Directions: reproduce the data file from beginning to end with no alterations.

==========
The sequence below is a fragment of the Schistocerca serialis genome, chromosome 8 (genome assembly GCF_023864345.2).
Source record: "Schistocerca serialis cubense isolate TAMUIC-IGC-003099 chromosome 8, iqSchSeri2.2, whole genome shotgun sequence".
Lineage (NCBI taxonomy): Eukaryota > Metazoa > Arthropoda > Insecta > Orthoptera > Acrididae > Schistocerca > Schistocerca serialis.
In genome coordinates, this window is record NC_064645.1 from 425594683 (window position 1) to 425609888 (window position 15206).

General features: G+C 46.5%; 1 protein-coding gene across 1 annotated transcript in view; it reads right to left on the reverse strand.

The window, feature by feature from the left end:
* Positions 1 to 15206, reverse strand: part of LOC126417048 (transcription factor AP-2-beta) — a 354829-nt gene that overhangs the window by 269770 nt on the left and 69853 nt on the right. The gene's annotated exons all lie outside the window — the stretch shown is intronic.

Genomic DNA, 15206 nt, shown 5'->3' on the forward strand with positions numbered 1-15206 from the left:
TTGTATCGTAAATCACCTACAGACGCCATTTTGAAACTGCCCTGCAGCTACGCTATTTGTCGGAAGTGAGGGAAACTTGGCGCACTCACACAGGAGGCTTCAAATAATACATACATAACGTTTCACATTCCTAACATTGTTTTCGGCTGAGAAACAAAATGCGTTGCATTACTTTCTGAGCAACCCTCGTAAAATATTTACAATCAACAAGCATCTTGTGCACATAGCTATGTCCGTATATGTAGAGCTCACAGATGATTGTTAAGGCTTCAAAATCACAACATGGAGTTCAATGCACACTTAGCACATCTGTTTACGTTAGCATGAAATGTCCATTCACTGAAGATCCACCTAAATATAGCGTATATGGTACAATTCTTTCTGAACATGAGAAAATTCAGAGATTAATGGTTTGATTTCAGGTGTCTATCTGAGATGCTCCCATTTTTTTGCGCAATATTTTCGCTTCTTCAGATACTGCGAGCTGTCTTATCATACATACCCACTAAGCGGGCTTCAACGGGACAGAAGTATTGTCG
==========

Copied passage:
The sequence below is a fragment of the Schistocerca serialis genome, chromosome 8 (genome assembly GCF_023864345.2).
Source record: "Schistocerca serialis cubense isolate TAMUIC-IGC-003099 chromosome 8, iqSchSeri2.2, whole genome shotgun sequence".
Lineage (NCBI taxonomy): Eukaryota > Metazoa > Arthropoda > Insecta > Orthoptera > Acrididae > Schistocerca > Schistocerca serialis.
In genome coordinates, this window is record NC_064645.1 from 425594683 (window position 1) to 425609888 (window position 15206).

General features: G+C 46.5%; 1 protein-coding gene across 1 annotated transcript in view; it reads right to left on the reverse strand.

The window, feature by feature from the left end:
* Positions 1 to 15206, reverse strand: part of LOC126417048 (transcription factor AP-2-beta) — a 354829-nt gene that overhangs the window by 269770 nt on the left and 69853 nt on the right. The gene's annotated exons all lie outside the window — the stretch shown is intronic.

Genomic DNA, 15206 nt, shown 5'->3' on the forward strand with positions numbered 1-15206 from the left:
TTGTATCGTAAATCACCTACAGACGCCATTTTGAAACTGCCCTGCAGCTACGCTATTTGTCGGAAGTGAGGGAAACTTGGCGCACTCACACAGGAGGCTTCAAATAATACATACATAACGTTTCACATTCCTAACATTGTTTTCGGCTGAGAAACAAAATGCGTTGCATTACTTTCTGAGCAACCCTCGTAAAATATTTACAATCAACAAGCATCTTGTGCACATAGCTATGTCCGTATATGTAGAGCTCACAGATGATTGTTAAGGCTTCAAAATCACAACATGGAGTTCAATGCACACTTAGCACATCTGTTTACGTTAGCATGAAATGTCCATTCACTGAAGATCCACCTAAATATAGCGTATATGGTACAATTCTTTCTGAACATGAGAAAATTCAGAGATTAATGGTTTGATTTCAGGTGTCTATCTGAGATGCTCCCATTTTTTTGCGCAATATTTTCGCTTCTTCAGATACTGCGAGCTGTCTTATCATACATACCCACTAAGCGGGCTTCAACGGGACAGAAGTATTGTCG